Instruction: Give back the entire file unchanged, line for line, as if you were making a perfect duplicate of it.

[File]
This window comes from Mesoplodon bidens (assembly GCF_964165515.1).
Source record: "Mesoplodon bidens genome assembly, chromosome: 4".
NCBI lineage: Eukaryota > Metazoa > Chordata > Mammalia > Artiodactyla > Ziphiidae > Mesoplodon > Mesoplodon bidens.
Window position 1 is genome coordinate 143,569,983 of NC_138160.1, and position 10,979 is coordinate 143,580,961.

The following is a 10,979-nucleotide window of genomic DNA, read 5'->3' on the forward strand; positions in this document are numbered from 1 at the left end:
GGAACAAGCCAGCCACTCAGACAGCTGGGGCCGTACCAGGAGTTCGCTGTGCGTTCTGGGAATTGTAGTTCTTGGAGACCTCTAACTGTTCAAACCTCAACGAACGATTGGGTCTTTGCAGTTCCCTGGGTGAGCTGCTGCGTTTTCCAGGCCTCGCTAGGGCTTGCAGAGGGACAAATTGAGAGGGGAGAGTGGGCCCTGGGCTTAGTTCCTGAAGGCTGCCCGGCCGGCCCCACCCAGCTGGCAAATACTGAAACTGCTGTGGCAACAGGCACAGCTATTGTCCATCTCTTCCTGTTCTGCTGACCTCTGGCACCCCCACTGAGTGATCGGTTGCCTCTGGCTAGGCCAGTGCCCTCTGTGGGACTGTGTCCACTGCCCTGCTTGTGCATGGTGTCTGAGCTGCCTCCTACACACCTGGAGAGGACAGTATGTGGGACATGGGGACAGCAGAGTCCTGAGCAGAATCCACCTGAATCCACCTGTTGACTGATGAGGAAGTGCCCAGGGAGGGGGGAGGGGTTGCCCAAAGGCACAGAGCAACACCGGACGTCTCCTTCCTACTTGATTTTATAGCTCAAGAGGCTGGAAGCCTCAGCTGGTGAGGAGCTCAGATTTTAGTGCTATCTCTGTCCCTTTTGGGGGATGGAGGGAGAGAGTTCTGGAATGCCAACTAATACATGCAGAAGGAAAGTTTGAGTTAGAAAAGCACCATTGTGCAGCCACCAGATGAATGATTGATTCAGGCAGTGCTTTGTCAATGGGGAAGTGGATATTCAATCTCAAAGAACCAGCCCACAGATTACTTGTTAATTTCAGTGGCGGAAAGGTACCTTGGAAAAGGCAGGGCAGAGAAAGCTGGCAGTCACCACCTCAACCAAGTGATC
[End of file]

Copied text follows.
This window comes from Mesoplodon bidens (assembly GCF_964165515.1).
Source record: "Mesoplodon bidens genome assembly, chromosome: 4".
NCBI lineage: Eukaryota > Metazoa > Chordata > Mammalia > Artiodactyla > Ziphiidae > Mesoplodon > Mesoplodon bidens.
Window position 1 is genome coordinate 143,569,983 of NC_138160.1, and position 10,979 is coordinate 143,580,961.

The following is a 10,979-nucleotide window of genomic DNA, read 5'->3' on the forward strand; positions in this document are numbered from 1 at the left end:
GGAACAAGCCAGCCACTCAGACAGCTGGGGCCGTACCAGGAGTTCGCTGTGCGTTCTGGGAATTGTAGTTCTTGGAGACCTCTAACTGTTCAAACCTCAACGAACGATTGGGTCTTTGCAGTTCCCTGGGTGAGCTGCTGCGTTTTCCAGGCCTCGCTAGGGCTTGCAGAGGGACAAATTGAGAGGGGAGAGTGGGCCCTGGGCTTAGTTCCTGAAGGCTGCCCGGCCGGCCCCACCCAGCTGGCAAATACTGAAACTGCTGTGGCAACAGGCACAGCTATTGTCCATCTCTTCCTGTTCTGCTGACCTCTGGCACCCCCACTGAGTGATCGGTTGCCTCTGGCTAGGCCAGTGCCCTCTGTGGGACTGTGTCCACTGCCCTGCTTGTGCATGGTGTCTGAGCTGCCTCCTACACACCTGGAGAGGACAGTATGTGGGACATGGGGACAGCAGAGTCCTGAGCAGAATCCACCTGAATCCACCTGTTGACTGATGAGGAAGTGCCCAGGGAGGGGGGAGGGGTTGCCCAAAGGCACAGAGCAACACCGGACGTCTCCTTCCTACTTGATTTTATAGCTCAAGAGGCTGGAAGCCTCAGCTGGTGAGGAGCTCAGATTTTAGTGCTATCTCTGTCCCTTTTGGGGGATGGAGGGAGAGAGTTCTGGAATGCCAACTAATACATGCAGAAGGAAAGTTTGAGTTAGAAAAGCACCATTGTGCAGCCACCAGATGAATGATTGATTCAGGCAGTGCTTTGTCAATGGGGAAGTGGATATTCAATCTCAAAGAACCAGCCCACAGATTACTTGTTAATTTCAGTGGCGGAAAGGTACCTTGGAAAAGGCAGGGCAGAGAAAGCTGGCAGTCACCACCTCAACCAAGTGATC